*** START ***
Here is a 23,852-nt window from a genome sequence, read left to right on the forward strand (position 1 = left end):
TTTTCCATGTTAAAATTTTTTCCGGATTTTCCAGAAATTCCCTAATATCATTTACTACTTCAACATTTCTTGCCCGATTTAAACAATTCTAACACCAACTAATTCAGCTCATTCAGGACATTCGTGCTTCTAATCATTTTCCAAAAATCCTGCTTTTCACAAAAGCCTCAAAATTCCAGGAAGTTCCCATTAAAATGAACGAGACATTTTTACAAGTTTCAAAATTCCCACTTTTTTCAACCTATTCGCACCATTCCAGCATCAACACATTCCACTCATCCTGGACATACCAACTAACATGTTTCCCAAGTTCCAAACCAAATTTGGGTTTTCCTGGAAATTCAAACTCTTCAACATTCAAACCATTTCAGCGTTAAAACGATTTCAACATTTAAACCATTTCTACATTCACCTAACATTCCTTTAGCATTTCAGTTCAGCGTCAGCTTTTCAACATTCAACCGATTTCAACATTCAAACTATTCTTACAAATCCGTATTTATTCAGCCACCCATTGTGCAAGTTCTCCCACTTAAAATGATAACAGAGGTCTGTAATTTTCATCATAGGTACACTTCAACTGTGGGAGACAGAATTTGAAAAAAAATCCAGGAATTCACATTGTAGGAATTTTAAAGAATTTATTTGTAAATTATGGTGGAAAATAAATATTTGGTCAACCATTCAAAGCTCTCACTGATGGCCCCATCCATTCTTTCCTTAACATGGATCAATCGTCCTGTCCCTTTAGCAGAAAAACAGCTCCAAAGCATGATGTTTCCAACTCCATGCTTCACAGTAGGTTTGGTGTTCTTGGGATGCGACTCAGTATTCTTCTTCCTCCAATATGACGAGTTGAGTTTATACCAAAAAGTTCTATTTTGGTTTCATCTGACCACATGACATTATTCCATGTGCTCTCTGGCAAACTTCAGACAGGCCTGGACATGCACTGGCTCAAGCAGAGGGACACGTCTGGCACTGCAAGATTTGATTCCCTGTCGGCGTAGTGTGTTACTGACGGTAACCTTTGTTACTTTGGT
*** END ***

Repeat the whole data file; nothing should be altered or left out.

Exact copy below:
Here is a 23,852-nt window from a genome sequence, read left to right on the forward strand (position 1 = left end):
TTTTCCATGTTAAAATTTTTTCCGGATTTTCCAGAAATTCCCTAATATCATTTACTACTTCAACATTTCTTGCCCGATTTAAACAATTCTAACACCAACTAATTCAGCTCATTCAGGACATTCGTGCTTCTAATCATTTTCCAAAAATCCTGCTTTTCACAAAAGCCTCAAAATTCCAGGAAGTTCCCATTAAAATGAACGAGACATTTTTACAAGTTTCAAAATTCCCACTTTTTTCAACCTATTCGCACCATTCCAGCATCAACACATTCCACTCATCCTGGACATACCAACTAACATGTTTCCCAAGTTCCAAACCAAATTTGGGTTTTCCTGGAAATTCAAACTCTTCAACATTCAAACCATTTCAGCGTTAAAACGATTTCAACATTTAAACCATTTCTACATTCACCTAACATTCCTTTAGCATTTCAGTTCAGCGTCAGCTTTTCAACATTCAACCGATTTCAACATTCAAACTATTCTTACAAATCCGTATTTATTCAGCCACCCATTGTGCAAGTTCTCCCACTTAAAATGATAACAGAGGTCTGTAATTTTCATCATAGGTACACTTCAACTGTGGGAGACAGAATTTGAAAAAAAATCCAGGAATTCACATTGTAGGAATTTTAAAGAATTTATTTGTAAATTATGGTGGAAAATAAATATTTGGTCAACCATTCAAAGCTCTCACTGATGGCCCCATCCATTCTTTCCTTAACATGGATCAATCGTCCTGTCCCTTTAGCAGAAAAACAGCTCCAAAGCATGATGTTTCCAACTCCATGCTTCACAGTAGGTTTGGTGTTCTTGGGATGCGACTCAGTATTCTTCTTCCTCCAATATGACGAGTTGAGTTTATACCAAAAAGTTCTATTTTGGTTTCATCTGACCACATGACATTATTCCATGTGCTCTCTGGCAAACTTCAGACAGGCCTGGACATGCACTGGCTCAAGCAGAGGGACACGTCTGGCACTGCAAGATTTGATTCCCTGTCGGCGTAGTGTGTTACTGACGGTAACCTTTGTTACTTTGGT